Approaches to synchronise conventional measurements with optical techniques at high strain rates

Duncan Crump, Janice M Barton, Marco L Longana

Research output: Contribution to journalArticle (Academic Journal)peer-review

3 Citations (Scopus)
13 Downloads (Pure)


Polymer composites are increasingly being used in high-end and military applications, mainly due to their excellent tailorability to specific loading scenarios and strength/stiffness to weight ratios. The overall purpose of the research project is to develop an enhanced understanding of the behaviour of fibre reinforced polymer composites when subjected to high velocity loading. This is particularly important in military applications, where composite structures are at a high risk of receiving high strain rate loading, such as those resulting from collisions or blasts. The work described here considers an approach that allows the collection of full-field temperature and strain data to investigate the complex viscoelastic behaviour of composite material at high strain rates. To develop such a data-rich approach digital image correlation (DIC) is used to collect the displacement data and infra-red thermography (IRT) is used to collect temperature data. The use of optical techniques at the sampling rates necessary to capture the behaviour of composites subjected to high loading rates is novel and requires using imaging systems at the far extent of their design specification. One of the major advantages of optical techniques is that they are non-contact; however this also forms one of the challenges to their application to high speed testing. The separate camera systems and the test machine/loading system must be synchronised to ensure that the correct strain/temperature measurement is correlated with the correct temporal value of the loading regime. The loading rate exacerbates the situation where even at high sampling rates the data is discrete and therefore it is difficult to match values. The work described in the paper concentrates on investigating the possibility of the high speed DIC and synchronisation. The limitations of bringing together the techniques are discussed in detail, and a discussion of the relative merits of each synchronisation approach is included, which takes into consideration ease of use, accuracy, repeatability etc.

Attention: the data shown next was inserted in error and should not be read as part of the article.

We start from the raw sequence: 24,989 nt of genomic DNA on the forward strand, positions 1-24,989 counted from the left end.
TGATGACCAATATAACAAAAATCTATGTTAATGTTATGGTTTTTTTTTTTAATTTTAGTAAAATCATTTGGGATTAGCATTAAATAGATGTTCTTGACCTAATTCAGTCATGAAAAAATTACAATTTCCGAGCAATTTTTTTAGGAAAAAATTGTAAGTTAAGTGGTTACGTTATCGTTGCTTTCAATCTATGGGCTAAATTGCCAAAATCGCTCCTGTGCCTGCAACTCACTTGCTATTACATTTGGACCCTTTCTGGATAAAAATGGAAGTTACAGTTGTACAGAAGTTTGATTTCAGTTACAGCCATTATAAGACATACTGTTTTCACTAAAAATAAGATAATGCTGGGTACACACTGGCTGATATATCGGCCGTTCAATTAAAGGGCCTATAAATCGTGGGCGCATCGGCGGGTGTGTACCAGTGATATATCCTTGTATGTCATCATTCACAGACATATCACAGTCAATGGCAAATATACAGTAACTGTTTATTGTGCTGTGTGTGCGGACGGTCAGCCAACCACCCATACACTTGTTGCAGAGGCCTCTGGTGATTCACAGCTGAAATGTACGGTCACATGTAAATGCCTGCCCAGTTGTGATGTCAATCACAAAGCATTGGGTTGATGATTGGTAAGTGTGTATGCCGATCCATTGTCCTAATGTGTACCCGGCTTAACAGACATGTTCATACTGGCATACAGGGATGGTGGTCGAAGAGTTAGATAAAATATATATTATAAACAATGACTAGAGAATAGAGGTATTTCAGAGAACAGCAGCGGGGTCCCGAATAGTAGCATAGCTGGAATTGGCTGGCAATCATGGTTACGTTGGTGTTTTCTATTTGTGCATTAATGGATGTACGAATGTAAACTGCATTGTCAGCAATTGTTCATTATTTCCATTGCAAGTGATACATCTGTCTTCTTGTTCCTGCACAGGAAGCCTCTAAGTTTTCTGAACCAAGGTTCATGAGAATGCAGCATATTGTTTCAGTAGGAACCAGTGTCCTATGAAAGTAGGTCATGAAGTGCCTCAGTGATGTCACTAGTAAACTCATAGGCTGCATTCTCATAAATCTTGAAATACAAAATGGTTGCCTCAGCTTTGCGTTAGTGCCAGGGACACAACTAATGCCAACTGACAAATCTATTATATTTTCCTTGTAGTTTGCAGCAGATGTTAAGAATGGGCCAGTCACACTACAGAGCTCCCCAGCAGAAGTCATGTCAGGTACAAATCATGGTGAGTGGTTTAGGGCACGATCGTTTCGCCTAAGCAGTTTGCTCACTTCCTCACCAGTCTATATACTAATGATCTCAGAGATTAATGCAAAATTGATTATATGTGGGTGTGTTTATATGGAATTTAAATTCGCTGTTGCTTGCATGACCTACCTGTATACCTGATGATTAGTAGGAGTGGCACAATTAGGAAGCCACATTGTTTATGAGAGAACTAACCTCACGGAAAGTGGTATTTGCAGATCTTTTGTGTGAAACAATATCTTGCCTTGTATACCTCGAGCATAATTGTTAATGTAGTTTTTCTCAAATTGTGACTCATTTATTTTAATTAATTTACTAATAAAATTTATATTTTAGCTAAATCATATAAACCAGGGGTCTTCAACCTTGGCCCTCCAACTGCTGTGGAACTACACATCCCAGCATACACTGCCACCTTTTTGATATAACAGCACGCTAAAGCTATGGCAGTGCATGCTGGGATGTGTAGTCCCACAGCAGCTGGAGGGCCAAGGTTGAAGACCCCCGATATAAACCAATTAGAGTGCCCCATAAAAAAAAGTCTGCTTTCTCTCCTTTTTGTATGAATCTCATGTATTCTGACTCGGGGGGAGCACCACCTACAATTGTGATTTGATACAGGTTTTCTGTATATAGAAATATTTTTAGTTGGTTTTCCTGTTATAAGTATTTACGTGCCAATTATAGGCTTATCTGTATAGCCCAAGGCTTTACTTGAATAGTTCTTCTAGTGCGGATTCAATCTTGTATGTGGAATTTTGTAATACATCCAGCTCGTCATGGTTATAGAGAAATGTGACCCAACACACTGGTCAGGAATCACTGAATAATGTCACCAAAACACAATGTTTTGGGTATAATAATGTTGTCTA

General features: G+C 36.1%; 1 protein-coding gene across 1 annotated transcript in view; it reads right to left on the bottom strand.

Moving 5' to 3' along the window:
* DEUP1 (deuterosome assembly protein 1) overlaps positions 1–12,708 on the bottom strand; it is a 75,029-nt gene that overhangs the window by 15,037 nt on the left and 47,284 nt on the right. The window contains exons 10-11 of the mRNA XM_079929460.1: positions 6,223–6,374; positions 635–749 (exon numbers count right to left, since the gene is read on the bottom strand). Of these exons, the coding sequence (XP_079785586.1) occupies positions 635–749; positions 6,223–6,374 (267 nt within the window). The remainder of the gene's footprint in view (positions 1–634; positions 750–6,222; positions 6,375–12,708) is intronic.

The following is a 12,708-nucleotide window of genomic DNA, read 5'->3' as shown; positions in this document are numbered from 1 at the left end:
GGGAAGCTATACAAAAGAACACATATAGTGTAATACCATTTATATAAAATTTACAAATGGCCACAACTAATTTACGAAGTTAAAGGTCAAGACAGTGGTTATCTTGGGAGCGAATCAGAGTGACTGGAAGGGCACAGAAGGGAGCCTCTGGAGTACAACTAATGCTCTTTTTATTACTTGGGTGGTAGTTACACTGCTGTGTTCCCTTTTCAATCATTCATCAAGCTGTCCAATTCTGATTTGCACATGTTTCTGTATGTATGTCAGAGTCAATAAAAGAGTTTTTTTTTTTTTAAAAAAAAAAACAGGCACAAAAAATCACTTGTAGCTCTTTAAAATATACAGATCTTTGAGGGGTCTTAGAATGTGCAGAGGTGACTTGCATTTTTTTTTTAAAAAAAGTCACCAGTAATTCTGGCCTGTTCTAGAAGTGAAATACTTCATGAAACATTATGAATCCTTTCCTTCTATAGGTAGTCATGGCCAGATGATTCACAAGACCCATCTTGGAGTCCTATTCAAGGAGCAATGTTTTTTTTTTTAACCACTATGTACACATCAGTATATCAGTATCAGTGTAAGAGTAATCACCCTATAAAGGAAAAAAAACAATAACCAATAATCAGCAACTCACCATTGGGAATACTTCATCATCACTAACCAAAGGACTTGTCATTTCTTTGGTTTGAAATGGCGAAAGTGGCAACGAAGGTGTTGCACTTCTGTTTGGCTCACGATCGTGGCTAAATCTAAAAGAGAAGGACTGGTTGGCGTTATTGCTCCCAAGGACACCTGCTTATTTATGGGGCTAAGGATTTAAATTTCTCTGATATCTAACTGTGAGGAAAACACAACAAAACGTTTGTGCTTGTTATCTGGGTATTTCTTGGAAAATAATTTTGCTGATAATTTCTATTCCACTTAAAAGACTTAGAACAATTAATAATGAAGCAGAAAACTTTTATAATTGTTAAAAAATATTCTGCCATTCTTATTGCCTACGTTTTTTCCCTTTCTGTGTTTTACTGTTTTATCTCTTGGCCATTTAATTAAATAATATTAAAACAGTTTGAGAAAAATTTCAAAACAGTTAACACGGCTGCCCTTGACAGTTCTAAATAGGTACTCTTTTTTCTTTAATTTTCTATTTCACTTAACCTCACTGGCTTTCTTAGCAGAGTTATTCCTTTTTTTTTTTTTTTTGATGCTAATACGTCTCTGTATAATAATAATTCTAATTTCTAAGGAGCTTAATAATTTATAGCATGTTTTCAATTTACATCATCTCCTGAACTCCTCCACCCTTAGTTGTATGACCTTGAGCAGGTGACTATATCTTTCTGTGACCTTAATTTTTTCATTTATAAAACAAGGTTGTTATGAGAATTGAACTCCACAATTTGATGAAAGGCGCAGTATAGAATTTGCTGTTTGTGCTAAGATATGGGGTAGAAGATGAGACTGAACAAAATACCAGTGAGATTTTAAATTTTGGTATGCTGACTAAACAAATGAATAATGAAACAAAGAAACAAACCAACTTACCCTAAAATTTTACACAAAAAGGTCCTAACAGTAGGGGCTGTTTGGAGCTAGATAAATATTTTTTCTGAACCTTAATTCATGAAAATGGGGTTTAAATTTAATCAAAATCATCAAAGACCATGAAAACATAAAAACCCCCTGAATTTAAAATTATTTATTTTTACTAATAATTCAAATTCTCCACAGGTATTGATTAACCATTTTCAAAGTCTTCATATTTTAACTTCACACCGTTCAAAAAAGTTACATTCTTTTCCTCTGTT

Original languageEnglish
Pages (from-to)75-80
Number of pages6
JournalApplied Mechanics and Materials
Publication statusPublished - 18 Aug 2011


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